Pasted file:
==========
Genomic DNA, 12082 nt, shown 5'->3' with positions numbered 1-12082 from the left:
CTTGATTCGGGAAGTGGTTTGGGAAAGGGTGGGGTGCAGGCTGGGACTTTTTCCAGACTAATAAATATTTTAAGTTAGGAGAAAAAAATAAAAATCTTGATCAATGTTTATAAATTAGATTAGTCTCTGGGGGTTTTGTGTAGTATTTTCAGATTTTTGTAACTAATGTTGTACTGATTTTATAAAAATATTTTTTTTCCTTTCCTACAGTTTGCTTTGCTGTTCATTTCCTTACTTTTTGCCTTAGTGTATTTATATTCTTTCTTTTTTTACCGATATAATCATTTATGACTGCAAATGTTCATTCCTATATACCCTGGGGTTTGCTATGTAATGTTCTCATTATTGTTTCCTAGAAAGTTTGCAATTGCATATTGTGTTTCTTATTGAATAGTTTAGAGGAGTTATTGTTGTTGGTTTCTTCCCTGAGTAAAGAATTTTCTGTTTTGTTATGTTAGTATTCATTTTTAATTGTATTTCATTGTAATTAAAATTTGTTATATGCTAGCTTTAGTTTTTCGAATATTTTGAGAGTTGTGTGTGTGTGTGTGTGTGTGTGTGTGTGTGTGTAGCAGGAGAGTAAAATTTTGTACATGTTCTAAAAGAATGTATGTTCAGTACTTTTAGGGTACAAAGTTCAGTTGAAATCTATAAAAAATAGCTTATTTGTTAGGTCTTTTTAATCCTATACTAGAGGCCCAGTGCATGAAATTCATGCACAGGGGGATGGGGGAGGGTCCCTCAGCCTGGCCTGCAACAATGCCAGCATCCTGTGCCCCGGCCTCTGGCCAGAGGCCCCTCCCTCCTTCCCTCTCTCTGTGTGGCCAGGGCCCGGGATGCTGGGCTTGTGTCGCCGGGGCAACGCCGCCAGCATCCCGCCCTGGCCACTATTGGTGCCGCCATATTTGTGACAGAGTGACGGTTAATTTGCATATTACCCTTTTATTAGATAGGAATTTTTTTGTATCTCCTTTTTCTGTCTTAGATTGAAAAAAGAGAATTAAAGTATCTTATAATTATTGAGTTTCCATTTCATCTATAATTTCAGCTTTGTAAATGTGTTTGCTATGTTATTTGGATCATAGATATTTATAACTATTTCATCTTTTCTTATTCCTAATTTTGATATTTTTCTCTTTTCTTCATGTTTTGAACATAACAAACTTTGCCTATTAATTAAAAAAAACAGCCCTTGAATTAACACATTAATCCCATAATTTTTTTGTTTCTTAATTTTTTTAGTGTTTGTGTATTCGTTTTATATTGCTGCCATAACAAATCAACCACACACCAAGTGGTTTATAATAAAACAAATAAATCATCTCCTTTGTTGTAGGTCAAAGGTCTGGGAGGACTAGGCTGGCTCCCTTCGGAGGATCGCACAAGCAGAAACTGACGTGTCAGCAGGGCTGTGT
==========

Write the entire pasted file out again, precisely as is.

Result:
Genomic DNA, 12082 nt, shown 5'->3' with positions numbered 1-12082 from the left:
CTTGATTCGGGAAGTGGTTTGGGAAAGGGTGGGGTGCAGGCTGGGACTTTTTCCAGACTAATAAATATTTTAAGTTAGGAGAAAAAAATAAAAATCTTGATCAATGTTTATAAATTAGATTAGTCTCTGGGGGTTTTGTGTAGTATTTTCAGATTTTTGTAACTAATGTTGTACTGATTTTATAAAAATATTTTTTTTCCTTTCCTACAGTTTGCTTTGCTGTTCATTTCCTTACTTTTTGCCTTAGTGTATTTATATTCTTTCTTTTTTTACCGATATAATCATTTATGACTGCAAATGTTCATTCCTATATACCCTGGGGTTTGCTATGTAATGTTCTCATTATTGTTTCCTAGAAAGTTTGCAATTGCATATTGTGTTTCTTATTGAATAGTTTAGAGGAGTTATTGTTGTTGGTTTCTTCCCTGAGTAAAGAATTTTCTGTTTTGTTATGTTAGTATTCATTTTTAATTGTATTTCATTGTAATTAAAATTTGTTATATGCTAGCTTTAGTTTTTCGAATATTTTGAGAGTTGTGTGTGTGTGTGTGTGTGTGTGTGTGTGTGTGTAGCAGGAGAGTAAAATTTTGTACATGTTCTAAAAGAATGTATGTTCAGTACTTTTAGGGTACAAAGTTCAGTTGAAATCTATAAAAAATAGCTTATTTGTTAGGTCTTTTTAATCCTATACTAGAGGCCCAGTGCATGAAATTCATGCACAGGGGGATGGGGGAGGGTCCCTCAGCCTGGCCTGCAACAATGCCAGCATCCTGTGCCCCGGCCTCTGGCCAGAGGCCCCTCCCTCCTTCCCTCTCTCTGTGTGGCCAGGGCCCGGGATGCTGGGCTTGTGTCGCCGGGGCAACGCCGCCAGCATCCCGCCCTGGCCACTATTGGTGCCGCCATATTTGTGACAGAGTGACGGTTAATTTGCATATTACCCTTTTATTAGATAGGAATTTTTTTGTATCTCCTTTTTCTGTCTTAGATTGAAAAAAGAGAATTAAAGTATCTTATAATTATTGAGTTTCCATTTCATCTATAATTTCAGCTTTGTAAATGTGTTTGCTATGTTATTTGGATCATAGATATTTATAACTATTTCATCTTTTCTTATTCCTAATTTTGATATTTTTCTCTTTTCTTCATGTTTTGAACATAACAAACTTTGCCTATTAATTAAAAAAAACAGCCCTTGAATTAACACATTAATCCCATAATTTTTTTGTTTCTTAATTTTTTTAGTGTTTGTGTATTCGTTTTATATTGCTGCCATAACAAATCAACCACACACCAAGTGGTTTATAATAAAACAAATAAATCATCTCCTTTGTTGTAGGTCAAAGGTCTGGGAGGACTAGGCTGGCTCCCTTCGGAGGATCGCACAAGCAGAAACTGACGTGTCAGCAGGGCTGTGT